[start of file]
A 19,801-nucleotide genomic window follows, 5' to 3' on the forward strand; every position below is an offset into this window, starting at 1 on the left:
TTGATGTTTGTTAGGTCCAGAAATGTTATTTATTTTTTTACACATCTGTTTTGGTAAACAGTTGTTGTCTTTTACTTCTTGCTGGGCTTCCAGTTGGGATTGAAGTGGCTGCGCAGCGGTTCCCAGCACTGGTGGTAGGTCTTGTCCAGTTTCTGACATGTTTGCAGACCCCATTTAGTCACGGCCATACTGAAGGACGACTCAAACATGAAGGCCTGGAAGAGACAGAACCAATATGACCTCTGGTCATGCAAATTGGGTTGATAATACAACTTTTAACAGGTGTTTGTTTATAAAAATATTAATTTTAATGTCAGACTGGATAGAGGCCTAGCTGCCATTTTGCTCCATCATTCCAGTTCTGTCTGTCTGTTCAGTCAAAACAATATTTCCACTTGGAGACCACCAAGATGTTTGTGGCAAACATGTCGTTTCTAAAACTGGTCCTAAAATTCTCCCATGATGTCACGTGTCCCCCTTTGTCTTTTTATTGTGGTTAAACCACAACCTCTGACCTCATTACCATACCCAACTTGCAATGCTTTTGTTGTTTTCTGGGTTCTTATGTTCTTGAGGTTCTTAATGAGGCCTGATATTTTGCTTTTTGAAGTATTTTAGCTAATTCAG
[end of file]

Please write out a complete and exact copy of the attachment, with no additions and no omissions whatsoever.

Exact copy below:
A 19,801-nucleotide genomic window follows, 5' to 3' on the forward strand; every position below is an offset into this window, starting at 1 on the left:
TTGATGTTTGTTAGGTCCAGAAATGTTATTTATTTTTTTACACATCTGTTTTGGTAAACAGTTGTTGTCTTTTACTTCTTGCTGGGCTTCCAGTTGGGATTGAAGTGGCTGCGCAGCGGTTCCCAGCACTGGTGGTAGGTCTTGTCCAGTTTCTGACATGTTTGCAGACCCCATTTAGTCACGGCCATACTGAAGGACGACTCAAACATGAAGGCCTGGAAGAGACAGAACCAATATGACCTCTGGTCATGCAAATTGGGTTGATAATACAACTTTTAACAGGTGTTTGTTTATAAAAATATTAATTTTAATGTCAGACTGGATAGAGGCCTAGCTGCCATTTTGCTCCATCATTCCAGTTCTGTCTGTCTGTTCAGTCAAAACAATATTTCCACTTGGAGACCACCAAGATGTTTGTGGCAAACATGTCGTTTCTAAAACTGGTCCTAAAATTCTCCCATGATGTCACGTGTCCCCCTTTGTCTTTTTATTGTGGTTAAACCACAACCTCTGACCTCATTACCATACCCAACTTGCAATGCTTTTGTTGTTTTCTGGGTTCTTATGTTCTTGAGGTTCTTAATGAGGCCTGATATTTTGCTTTTTGAAGTATTTTAGCTAATTCAG